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Orchestration of immune checkpoints in tumor immune contexture and their prognostic significance in esophageal squamous cell carcinoma

Authors Zhao JJ, Zhou ZQ, Wang P, Chen CL, Liu Y, Pan QZ, Zhu Q, Tang Y, Weng DS, Xia JC

Received 30 July 2018

Accepted for publication 30 October 2018

Published 28 November 2018 Volume 2018:10 Pages 6457—6468


Checked for plagiarism Yes

Review by Single anonymous peer review

Peer reviewer comments 4

Editor who approved publication: Dr Xueqiong Zhu

Jing-Jing Zhao,1,2,* Zi-Qi Zhou,1,2,* Peng Wang,3,4,* Chang-Long Chen,1,2 Yuan Liu,1,2 Qiu-Zhong Pan,1,2 Qian Zhu,1,2 Yan Tang,1,2 De-Sheng Weng,1,2 Jian-Chuan Xia1,2

1Department of Experimental Research, Sun Yat-Sen University Cancer Center, State Key Laboratory of Oncology in South China, Collaborative Innovation Center for Cancer Medicine, Guangzhou, China; 2Department of Biotherapy, Sun Yat-Sen University Cancer Center, Guangzhou, China; 3Department of Emergency Medicine, Sun Yat-Sen Memorial Hospital, Sun Yat-Sen University, Guangzhou, China; 4Department of Medical Research, Guangdong Provincial Key Laboratory of Malignant Tumor Epigenetics and Gene Regulation, Sun Yat-Sen Memorial Hospital, Sun Yat-Sen University, Guangzhou, China

*These authors contributed equally to this work

Introduction: Esophageal squamous cell carcinoma (ESCC) develops in a background of chronic inflammation; therefore, it is a promising candidate for treatment by immunotherapy. Although tumor immunity is critically involved in tumor growth and metastasis in ESCC, important gaps exist in our understanding of its immune microenvironment. This study aimed to investigate the expression and prognostic significance of immune checkpoint proteins in ESCC and the associated T-cell densities.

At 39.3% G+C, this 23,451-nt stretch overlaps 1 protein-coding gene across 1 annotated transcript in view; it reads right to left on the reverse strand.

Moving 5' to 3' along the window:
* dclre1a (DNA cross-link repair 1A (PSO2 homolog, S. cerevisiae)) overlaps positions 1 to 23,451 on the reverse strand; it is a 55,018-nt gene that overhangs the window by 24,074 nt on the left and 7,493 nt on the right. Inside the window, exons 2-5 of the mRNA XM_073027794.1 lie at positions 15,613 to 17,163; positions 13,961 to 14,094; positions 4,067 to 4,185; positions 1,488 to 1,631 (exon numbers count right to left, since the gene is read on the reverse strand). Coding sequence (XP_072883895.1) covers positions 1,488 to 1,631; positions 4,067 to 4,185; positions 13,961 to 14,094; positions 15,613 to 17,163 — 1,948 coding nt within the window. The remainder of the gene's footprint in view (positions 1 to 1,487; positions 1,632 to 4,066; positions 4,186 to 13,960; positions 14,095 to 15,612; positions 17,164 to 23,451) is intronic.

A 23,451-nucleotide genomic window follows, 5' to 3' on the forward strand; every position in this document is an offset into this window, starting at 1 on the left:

Materials and methods: We investigated the infiltration of CD8+ T cells and the expressions of immune checkpoint proteins (PD-1, TIGIT, PD-L1, and PD-L2) in 154 primary ESCC patients by immunohistochemistry. The correlation of immune checkpoint proteins’ expression and clinical outcomes was determined by Kaplan–Meier test and multivariate Cox regression analysis.
Results: PD-L1 and PD-L2 expression were detected in 45.5 and 59.7% of the ESCC samples, respectively. The high densities of PD-1+ and TIGIT+ tumor-infiltrating lymphocytes (TILs) were expressed in 47.4 and 49.4% of the ESCC patients, respectively. The number of PD-1+ TILs was significantly positively correlated with CD8+ TILs (P<0.001). Cases displaying high PD-L1 expression exhibited consistently high CD8+ T-cell infiltration (P=0.0157). Increased numbers of PD-1+ and TIGIT+ TILs alone or both, as well as PD-L1 and PD-L2 expression alone or both, were significantly and associated with a shorter overall survival among these patients. The combined analysis of the expression of PD-1, TIGIT, PD-L1, and PD-L2 found that a group of patients with PD-1+/TIGIT+ TILs and PD-L1- and/or PD-L2-positive tumor cells had the worst prognosis in primary ESCC.
Conclusion: These immune profiles of checkpoint proteins expression should guide the selection of ESCC patients to receive suitable immunotherapies.

Keywords: biomarker, PD-1, prognostic significance, immune microenvironment, tumor-infiltrating lymphocytes

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